President Evo Morales, who came to power in Bolivia more than a decade ago as part of a leftist wave sweeping Latin America, resigned Sunday after unrelenting protests by an infuriated population that accused him of undermining democracy by clinging to office.
Morales was once widely popular, and stayed in the presidency longer than any other current head of state in Latin America. He was the first Indigenous president in a country that had been led by a tiny elite of European descent for centuries, and he shepherded Bolivia through an era of economic growth and shrinking inequality, winning support from Bolivians who saw him as their first true representative in the capital.
But his reluctance to give up power — first bending the country’s laws to stand for a fourth election, then insisting that he won despite widespread concerns about fraud — left him besieged by protests, abandoned by allies, and unable to count on the police and the armed forces, which sided with the protesters and demanded he resign.
As the country slipped into deeper turmoil over the weekend, protesters voiced their fear of Bolivia’s trajectory under Morales.
“This is not Cuba, this is not Venezuela!” they chanted in La Paz, Bolivia’s main city, over the weekend. “This is Bolivia, and Bolivia will be respected.”
Morales’s departure is a milestone in the spasms of unrest that have roiled Latin America in recent months. Several leaders in the region have been bedeviled by street protests, acts of vandalism, and deepening political polarization — dynamics exacerbated by underperforming economies and rising outrage over inequality.
The beginning of the end for Morales came Friday night, when a smattering of small police units made dramatic pronouncements that they were breaking from the government and joining protesters angry over suspicions that the Oct. 20 election had been rigged.
Officers in La Paz were among the first to join the revolt. Initially, many took to the streets with bandannas or surgical masks covering their faces, apparently fearful of being identified. But as their ranks grew, many shed the masks and used bullhorns to address protesters.
“Our duty will always be the defense of the people,” a female officer said through tears in a televised address. “The police are with the people!”
When Bolivians went to the polls in October, many expressed hope that the president would suffer his first electoral loss since his landslide victory in 2005. Graffiti messages denouncing Morales as a “dictator” were ubiquitous in the capital.
The opposition felt victorious when initial results showed that Morales would need to face former President Carlos Mesa in a runoff, having failed to carve out the 10-percentage-point margin needed for an outright win.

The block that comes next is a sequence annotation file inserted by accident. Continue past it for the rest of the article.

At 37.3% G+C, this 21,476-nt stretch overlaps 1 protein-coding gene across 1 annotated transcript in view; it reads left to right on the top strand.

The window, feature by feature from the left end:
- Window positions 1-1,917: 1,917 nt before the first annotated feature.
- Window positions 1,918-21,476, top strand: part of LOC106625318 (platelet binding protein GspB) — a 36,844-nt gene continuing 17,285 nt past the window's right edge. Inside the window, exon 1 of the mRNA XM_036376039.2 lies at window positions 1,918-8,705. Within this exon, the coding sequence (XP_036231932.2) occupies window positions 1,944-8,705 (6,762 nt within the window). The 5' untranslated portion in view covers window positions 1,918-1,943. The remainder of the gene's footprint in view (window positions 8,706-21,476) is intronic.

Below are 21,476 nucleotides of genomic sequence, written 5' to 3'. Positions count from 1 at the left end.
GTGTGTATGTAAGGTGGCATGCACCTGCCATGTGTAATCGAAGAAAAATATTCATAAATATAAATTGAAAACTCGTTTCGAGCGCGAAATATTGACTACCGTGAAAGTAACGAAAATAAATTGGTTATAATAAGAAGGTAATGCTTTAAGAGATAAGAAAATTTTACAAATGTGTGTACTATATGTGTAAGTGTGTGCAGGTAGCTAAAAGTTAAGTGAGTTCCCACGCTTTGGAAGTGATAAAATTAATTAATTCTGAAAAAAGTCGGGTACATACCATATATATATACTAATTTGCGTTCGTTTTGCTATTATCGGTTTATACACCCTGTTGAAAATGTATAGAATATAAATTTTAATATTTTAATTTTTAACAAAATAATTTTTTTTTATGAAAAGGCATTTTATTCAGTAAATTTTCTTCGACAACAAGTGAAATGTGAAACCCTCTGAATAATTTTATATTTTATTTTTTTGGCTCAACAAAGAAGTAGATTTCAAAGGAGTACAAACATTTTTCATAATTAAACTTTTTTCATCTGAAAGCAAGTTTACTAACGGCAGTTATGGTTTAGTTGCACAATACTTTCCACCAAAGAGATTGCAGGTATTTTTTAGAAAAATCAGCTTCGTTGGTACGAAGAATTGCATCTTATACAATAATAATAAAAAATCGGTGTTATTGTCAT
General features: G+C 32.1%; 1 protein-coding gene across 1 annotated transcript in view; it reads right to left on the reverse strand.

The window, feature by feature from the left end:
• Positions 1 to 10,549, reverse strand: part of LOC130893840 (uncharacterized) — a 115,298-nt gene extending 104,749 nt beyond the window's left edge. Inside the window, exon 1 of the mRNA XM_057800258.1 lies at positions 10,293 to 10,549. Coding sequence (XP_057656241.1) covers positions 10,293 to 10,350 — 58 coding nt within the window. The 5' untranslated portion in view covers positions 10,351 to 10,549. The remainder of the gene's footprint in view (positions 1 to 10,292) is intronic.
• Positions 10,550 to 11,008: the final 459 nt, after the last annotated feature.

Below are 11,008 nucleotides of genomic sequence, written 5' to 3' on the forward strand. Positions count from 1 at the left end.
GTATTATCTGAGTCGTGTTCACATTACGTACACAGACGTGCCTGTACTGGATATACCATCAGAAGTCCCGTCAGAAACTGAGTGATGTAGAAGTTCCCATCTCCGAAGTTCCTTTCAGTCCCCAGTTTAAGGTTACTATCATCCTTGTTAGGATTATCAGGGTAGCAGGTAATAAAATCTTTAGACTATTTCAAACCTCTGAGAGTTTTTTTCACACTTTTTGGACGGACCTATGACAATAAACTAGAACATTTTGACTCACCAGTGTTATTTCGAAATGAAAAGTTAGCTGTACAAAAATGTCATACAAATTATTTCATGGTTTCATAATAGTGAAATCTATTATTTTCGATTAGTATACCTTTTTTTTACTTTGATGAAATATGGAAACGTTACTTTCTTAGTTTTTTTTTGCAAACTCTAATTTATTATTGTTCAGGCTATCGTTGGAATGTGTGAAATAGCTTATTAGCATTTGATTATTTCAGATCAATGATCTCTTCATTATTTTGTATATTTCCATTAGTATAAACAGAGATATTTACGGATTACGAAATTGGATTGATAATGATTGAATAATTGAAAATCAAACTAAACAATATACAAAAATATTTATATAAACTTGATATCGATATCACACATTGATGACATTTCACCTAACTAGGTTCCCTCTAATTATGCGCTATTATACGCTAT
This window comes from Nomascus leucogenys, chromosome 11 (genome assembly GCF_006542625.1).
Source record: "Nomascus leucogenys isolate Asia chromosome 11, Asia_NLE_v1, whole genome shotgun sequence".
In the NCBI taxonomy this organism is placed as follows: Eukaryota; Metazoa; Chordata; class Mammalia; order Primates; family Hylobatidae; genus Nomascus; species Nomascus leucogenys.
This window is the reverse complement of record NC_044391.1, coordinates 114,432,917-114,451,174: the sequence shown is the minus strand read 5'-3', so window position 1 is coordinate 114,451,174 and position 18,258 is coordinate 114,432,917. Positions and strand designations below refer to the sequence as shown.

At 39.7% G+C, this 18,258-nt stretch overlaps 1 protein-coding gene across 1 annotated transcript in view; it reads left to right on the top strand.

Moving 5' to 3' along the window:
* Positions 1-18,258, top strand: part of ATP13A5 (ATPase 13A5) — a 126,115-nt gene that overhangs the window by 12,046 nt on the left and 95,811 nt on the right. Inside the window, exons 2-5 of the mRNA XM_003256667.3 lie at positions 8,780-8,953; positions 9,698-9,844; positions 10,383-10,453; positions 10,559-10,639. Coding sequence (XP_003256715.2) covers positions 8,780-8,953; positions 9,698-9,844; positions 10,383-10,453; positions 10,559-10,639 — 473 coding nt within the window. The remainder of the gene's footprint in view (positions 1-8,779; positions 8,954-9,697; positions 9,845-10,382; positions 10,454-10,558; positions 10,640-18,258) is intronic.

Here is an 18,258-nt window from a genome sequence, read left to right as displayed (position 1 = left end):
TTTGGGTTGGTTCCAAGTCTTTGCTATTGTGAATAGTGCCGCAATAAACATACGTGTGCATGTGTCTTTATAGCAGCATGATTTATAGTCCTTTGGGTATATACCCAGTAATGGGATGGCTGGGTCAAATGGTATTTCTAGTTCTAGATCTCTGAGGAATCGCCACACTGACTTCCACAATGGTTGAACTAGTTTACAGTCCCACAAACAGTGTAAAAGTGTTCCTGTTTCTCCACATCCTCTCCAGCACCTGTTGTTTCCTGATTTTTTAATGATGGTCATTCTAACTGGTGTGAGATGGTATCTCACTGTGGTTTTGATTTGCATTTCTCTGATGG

That scenario was potentially ruinous for Morales because other opposition candidates had endorsed Mesa.
Without explaining why, election officials stopped releasing information on the vote count for 24 hours. The evening after the election, they announced a stunning update: Morales had won outright, with enough votes to avoid a second round.
Opposition leaders and international observers cried foul, saying that Morales’s turn of fortune defied credulity. Angry mobs attacked election buildings around the country, setting some on fire.
In subsequent days, large demonstrations and strikes paralyzed much of the country. Morales defended his electoral triumph as rightful and called on supporters to take to the streets in a show of force. Many have, including bands that have roughed up people protesting the government.
But on Sunday, the Organization of American States, which monitored the Oct. 20 election, issued a preliminary report that outlined irregularities and said the vote should be annulled.
That same day, Morales called for a new election, in an extraordinary concession in the face of public fury and mounting evidence of electoral fraud — but it appeared to accomplish little.
Unappeased, demonstrators and opposition leaders renewed demands that Morales step down. “Evo has ruptured the constitutional order — he needs to leave,” said Luis Fernando Camacho, one of the main protest leaders.
The groundswell of anger had been brewing well before the first vote was cast. Many Bolivians saw Morales’s fourth presidential bid as an affront to the country’s democratic norms.
In 2016, Morales had asked voters to do away with the two-term limit established in the 2009 constitution, which was drafted and approved during the president’s first term. Voters narrowly rejected the proposal in a referendum — which, under Bolivian law, was supposed to have been binding.
But Morales found a workaround. The Constitutional Court, which is packed with his loyalists, held that term limits constricted human rights, giving Morales the right to run for office indefinitely.
As he was campaigning this year, Morales told Brazilian journalist Silvia Colombo that he believed his country needed him at the helm — perhaps as much as he needed to remain in power.
“I don’t know what I would do if I were not president,” said Morales, who keeps a punishing work schedule that starts before dawn and on most days includes flights to remote corners of his homeland. “Bolivia is my life and my family.”